In 1894, the George Adam Benkelmans moved to St. Francis, Kansas after he was elected County Clerk. He served in that capacity until 1904, when he resigned to enter other business opportunities. In 1905, he was appointed postmaster in St. Francis. He served until 1915. He was enroute to California when he suffered a stroke. He died in Alhambra, California, February 10, 1929 at age 77. His wife had died earlier, on May 18, 1928, at age 75, in St. Francis. She was stricken with apoplexy and never regained consciousness before she passed away.

The following biography was transcribed from "A Standard History of Kansas and Kansans," written and compiled by William E. Connelley, Secretary of the Kansas State Historical Society, Topeka. [Revised ed.] Chicago: Lewis Publishing Co., 1919, c1918. 5 v. (xlviii, 2530 p., [155] leaves of plates): ill., maps (some fold.), ports.; 27 cm.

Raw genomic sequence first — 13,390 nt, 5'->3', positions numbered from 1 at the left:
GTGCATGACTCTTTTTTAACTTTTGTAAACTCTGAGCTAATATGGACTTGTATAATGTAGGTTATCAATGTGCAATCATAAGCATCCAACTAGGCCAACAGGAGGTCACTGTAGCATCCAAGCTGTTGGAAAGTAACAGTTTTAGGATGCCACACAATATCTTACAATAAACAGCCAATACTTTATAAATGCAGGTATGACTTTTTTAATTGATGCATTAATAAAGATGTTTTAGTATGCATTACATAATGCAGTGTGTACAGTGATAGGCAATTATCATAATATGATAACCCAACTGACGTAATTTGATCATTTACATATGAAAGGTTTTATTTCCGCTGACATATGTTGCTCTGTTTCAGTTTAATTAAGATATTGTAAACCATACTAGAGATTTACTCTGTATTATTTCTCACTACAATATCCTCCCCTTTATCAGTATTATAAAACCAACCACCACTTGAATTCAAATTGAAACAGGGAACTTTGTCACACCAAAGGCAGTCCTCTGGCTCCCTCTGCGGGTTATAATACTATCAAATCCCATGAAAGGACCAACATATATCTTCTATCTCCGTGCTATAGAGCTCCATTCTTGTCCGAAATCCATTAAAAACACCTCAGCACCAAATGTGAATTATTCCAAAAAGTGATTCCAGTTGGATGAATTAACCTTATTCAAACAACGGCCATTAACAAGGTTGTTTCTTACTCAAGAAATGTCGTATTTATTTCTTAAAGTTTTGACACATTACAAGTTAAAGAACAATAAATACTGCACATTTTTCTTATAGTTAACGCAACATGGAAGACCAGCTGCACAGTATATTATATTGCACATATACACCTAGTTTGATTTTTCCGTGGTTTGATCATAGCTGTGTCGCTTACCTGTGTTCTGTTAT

GEORGE ADAM BENKELMAN. One historical account states that the first cattle ranch in Cheyenne County was established in the year 1876, but there were no really permanent settlements made for several years after that. These facts give interesting prominence to the career of George A. Benkelman, a well known business man and citizen of St. Francis, who by every right and propriety may be regarded as the real pioneer and first permanent settler of the county, since he was herding cattle on the range in this northwestern corner of Kansas in the year 1876. At that time the frontier was exposed to danger from Indians, who were still numerous and many of them hostile, and there were many more buffaloes to be seen on the prairies than native cattle.